Wells cost millions of dollars to drill and fracture, and all the costs must be paid up front by the producer. The faster the oil and gas are produced, the faster the costs are covered and the more profitable the well will be.
From a financial standpoint, rapid decline rates are not a problem. What matters is the EUR. But the relationship between IP, DR and EUR is fairly loose and notoriously difficult to pin down.
There is some evidence to suggest oil and gas wells that have high initial flow rates tend to decline fastest but yield the most oil and gas over their lifetimes.
"In general, wells of small initial yearly production decline more slowly than those of large," Beal said of conventional fields. But the more barrels per day a well produced in its first year of production, the more it was likely to produce during its lifetime.
Still, it remains notoriously tricky to predict ultimate production accurately from initial flow rates because there is so much variability and the data is not readily available.
(There is a clear data availability bias in much of the published research. Most analyses use commonly available data on the total number of wells and average daily production for large aggregates, such as whole states, and then tries to draw conclusions about the sustainability of shale production, even though such numbers are not really relevant.)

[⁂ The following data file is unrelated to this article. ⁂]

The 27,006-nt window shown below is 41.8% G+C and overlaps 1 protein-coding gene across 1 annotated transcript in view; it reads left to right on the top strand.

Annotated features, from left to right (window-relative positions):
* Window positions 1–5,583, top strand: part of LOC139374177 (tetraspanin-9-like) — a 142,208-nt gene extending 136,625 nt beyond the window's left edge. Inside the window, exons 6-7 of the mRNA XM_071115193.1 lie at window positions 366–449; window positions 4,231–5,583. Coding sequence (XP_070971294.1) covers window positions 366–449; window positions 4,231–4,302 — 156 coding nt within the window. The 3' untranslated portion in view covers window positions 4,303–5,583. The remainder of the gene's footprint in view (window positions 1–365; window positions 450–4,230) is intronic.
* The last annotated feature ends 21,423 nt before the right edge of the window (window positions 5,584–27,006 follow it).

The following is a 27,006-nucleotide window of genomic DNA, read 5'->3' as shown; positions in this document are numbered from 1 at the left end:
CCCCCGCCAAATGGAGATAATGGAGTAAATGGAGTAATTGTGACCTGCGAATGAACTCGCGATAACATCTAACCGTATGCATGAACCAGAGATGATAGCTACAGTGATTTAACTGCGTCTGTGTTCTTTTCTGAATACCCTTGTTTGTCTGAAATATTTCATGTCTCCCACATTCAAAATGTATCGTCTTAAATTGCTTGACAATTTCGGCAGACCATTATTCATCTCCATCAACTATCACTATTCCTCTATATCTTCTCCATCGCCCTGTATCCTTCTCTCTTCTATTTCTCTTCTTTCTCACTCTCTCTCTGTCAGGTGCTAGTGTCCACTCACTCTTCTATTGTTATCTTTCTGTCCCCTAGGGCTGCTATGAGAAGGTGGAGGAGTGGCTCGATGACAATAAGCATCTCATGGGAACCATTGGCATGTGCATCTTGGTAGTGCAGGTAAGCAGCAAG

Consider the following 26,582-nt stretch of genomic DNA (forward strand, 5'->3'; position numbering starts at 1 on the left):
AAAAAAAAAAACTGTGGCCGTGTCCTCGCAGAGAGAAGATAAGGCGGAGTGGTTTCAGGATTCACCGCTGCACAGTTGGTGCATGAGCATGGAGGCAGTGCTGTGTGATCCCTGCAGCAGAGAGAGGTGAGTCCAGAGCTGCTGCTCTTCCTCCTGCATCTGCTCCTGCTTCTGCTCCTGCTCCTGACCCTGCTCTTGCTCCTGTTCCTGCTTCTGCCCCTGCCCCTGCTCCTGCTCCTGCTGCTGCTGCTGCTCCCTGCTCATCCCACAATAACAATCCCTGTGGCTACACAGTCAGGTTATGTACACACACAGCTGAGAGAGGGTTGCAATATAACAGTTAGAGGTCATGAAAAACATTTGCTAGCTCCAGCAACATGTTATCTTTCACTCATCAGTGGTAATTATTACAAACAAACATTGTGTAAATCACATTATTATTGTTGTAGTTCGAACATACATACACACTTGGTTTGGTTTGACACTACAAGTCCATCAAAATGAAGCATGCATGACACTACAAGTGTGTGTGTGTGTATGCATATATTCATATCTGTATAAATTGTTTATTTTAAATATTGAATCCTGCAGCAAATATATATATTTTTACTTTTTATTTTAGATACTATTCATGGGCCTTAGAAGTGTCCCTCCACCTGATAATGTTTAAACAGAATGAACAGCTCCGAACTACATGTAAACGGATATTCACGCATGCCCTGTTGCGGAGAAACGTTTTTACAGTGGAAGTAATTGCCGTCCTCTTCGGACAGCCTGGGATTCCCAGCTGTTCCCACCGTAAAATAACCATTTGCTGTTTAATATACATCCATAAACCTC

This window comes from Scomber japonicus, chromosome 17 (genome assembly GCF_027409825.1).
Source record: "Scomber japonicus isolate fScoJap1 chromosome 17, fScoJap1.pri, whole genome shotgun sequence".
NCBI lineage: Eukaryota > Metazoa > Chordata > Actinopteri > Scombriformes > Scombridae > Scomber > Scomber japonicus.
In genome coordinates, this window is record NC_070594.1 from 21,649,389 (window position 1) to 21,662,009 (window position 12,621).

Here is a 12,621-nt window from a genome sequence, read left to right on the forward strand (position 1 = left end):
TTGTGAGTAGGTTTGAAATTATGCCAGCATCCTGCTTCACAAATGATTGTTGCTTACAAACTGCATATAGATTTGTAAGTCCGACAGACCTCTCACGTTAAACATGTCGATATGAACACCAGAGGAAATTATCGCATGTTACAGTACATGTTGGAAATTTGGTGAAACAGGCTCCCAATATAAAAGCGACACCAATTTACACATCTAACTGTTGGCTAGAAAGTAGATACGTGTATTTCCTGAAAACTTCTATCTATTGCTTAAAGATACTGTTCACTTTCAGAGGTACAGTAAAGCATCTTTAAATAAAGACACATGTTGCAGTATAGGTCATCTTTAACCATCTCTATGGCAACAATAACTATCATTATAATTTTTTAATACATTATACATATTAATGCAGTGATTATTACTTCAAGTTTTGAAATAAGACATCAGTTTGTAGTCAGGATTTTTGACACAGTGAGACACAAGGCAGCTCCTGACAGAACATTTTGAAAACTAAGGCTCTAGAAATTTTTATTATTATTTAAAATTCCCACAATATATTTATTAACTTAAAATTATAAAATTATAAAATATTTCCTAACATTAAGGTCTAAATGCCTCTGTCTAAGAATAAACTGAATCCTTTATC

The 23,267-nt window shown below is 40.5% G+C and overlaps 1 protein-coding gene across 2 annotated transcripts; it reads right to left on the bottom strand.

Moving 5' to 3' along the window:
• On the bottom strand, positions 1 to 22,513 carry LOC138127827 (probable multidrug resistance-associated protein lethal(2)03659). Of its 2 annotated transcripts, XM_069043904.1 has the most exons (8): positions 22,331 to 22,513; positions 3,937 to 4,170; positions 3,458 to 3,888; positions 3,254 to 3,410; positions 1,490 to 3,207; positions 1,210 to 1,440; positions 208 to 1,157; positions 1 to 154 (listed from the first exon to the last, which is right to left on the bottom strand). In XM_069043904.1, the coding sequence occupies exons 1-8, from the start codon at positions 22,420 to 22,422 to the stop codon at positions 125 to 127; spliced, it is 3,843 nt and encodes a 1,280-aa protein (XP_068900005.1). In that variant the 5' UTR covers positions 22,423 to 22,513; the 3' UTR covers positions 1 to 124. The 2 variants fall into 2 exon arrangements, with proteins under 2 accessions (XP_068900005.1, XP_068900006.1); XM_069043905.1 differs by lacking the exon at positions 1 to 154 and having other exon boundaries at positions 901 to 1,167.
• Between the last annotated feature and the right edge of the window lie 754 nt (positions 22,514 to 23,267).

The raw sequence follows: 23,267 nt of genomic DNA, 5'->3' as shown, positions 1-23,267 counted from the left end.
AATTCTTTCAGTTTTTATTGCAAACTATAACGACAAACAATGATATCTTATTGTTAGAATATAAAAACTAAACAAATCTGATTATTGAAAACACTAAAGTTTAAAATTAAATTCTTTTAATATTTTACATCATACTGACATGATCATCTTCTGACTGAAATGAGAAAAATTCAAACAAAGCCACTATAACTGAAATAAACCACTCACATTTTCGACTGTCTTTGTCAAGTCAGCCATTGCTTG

For individual wells and plays, forecasters use "decline curves" based on the average of past experience to estimate how much oil and gas a well might eventually produce.
Even so, the forecasts can be out by a wide margin. "Estimates of future production based on the first few months of initial production can differ significantly from later estimates for the same well," according to the US Energy Information Administration (EIA).
For example, one well examined by the EIA was predicted ultimately to yield 574,000 barrels of oil based on the first year of monthly production data, but that was later slashed to just 189,000 barrels once four years of data was available.
In another case, an initial EUR of 105,000 barrels based on 12 months of production data was raised to 224,000 barrels based on four years of data.
In general, however, it is possible to make a reasonably stable and accurate forecast of EUR after about three years, when almost all wells will have produced more than half their eventual output, according to the EIA ("US tight oil production: alternative supply projections and an overview of the EIA's analysis of well-level data", April 2014).
There is plenty of evidence that oil and gas production companies are improving productivity and extracting more oil and gas from each shale well.